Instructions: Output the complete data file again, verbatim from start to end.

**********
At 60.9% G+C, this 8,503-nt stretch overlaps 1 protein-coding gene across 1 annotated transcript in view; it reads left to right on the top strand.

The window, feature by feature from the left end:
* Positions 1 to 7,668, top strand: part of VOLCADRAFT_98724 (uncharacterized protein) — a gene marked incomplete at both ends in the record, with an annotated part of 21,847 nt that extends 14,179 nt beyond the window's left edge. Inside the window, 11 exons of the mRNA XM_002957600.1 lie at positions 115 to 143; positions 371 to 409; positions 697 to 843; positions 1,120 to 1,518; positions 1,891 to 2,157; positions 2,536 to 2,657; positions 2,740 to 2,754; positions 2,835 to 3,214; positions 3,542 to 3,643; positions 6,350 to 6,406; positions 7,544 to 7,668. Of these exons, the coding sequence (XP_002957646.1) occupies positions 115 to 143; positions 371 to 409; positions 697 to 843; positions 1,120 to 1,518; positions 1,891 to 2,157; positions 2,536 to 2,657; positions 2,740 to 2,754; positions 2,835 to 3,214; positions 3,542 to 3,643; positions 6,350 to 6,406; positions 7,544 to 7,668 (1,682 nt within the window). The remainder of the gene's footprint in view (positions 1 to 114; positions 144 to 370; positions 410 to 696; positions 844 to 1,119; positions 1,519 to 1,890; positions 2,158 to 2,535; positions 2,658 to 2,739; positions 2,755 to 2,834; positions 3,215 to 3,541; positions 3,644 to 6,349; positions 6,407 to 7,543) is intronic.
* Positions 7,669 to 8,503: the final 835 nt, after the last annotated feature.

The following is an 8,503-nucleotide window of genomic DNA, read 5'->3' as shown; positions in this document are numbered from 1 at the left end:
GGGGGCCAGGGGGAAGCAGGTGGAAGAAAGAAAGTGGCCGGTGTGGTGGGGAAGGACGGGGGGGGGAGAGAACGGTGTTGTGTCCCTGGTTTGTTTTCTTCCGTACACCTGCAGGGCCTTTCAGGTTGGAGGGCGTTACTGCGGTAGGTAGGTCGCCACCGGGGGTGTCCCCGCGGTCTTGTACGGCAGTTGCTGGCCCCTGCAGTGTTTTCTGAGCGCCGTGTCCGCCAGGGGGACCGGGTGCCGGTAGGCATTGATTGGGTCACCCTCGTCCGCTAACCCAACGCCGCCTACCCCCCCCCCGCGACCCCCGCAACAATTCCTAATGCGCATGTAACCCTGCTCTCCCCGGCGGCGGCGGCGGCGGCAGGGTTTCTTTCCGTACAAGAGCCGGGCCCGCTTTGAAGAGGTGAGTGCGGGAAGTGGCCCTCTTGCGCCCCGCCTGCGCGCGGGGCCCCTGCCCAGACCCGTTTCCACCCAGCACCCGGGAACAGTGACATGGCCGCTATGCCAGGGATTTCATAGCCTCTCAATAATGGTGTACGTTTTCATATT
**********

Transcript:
At 60.9% G+C, this 8,503-nt stretch overlaps 1 protein-coding gene across 1 annotated transcript in view; it reads left to right on the top strand.

The window, feature by feature from the left end:
* Positions 1 to 7,668, top strand: part of VOLCADRAFT_98724 (uncharacterized protein) — a gene marked incomplete at both ends in the record, with an annotated part of 21,847 nt that extends 14,179 nt beyond the window's left edge. Inside the window, 11 exons of the mRNA XM_002957600.1 lie at positions 115 to 143; positions 371 to 409; positions 697 to 843; positions 1,120 to 1,518; positions 1,891 to 2,157; positions 2,536 to 2,657; positions 2,740 to 2,754; positions 2,835 to 3,214; positions 3,542 to 3,643; positions 6,350 to 6,406; positions 7,544 to 7,668. Of these exons, the coding sequence (XP_002957646.1) occupies positions 115 to 143; positions 371 to 409; positions 697 to 843; positions 1,120 to 1,518; positions 1,891 to 2,157; positions 2,536 to 2,657; positions 2,740 to 2,754; positions 2,835 to 3,214; positions 3,542 to 3,643; positions 6,350 to 6,406; positions 7,544 to 7,668 (1,682 nt within the window). The remainder of the gene's footprint in view (positions 1 to 114; positions 144 to 370; positions 410 to 696; positions 844 to 1,119; positions 1,519 to 1,890; positions 2,158 to 2,535; positions 2,658 to 2,739; positions 2,755 to 2,834; positions 3,215 to 3,541; positions 3,644 to 6,349; positions 6,407 to 7,543) is intronic.
* Positions 7,669 to 8,503: the final 835 nt, after the last annotated feature.

The following is an 8,503-nucleotide window of genomic DNA, read 5'->3' as shown; positions in this document are numbered from 1 at the left end:
GGGGGCCAGGGGGAAGCAGGTGGAAGAAAGAAAGTGGCCGGTGTGGTGGGGAAGGACGGGGGGGGGAGAGAACGGTGTTGTGTCCCTGGTTTGTTTTCTTCCGTACACCTGCAGGGCCTTTCAGGTTGGAGGGCGTTACTGCGGTAGGTAGGTCGCCACCGGGGGTGTCCCCGCGGTCTTGTACGGCAGTTGCTGGCCCCTGCAGTGTTTTCTGAGCGCCGTGTCCGCCAGGGGGACCGGGTGCCGGTAGGCATTGATTGGGTCACCCTCGTCCGCTAACCCAACGCCGCCTACCCCCCCCCCGCGACCCCCGCAACAATTCCTAATGCGCATGTAACCCTGCTCTCCCCGGCGGCGGCGGCGGCGGCAGGGTTTCTTTCCGTACAAGAGCCGGGCCCGCTTTGAAGAGGTGAGTGCGGGAAGTGGCCCTCTTGCGCCCCGCCTGCGCGCGGGGCCCCTGCCCAGACCCGTTTCCACCCAGCACCCGGGAACAGTGACATGGCCGCTATGCCAGGGATTTCATAGCCTCTCAATAATGGTGTACGTTTTCATATT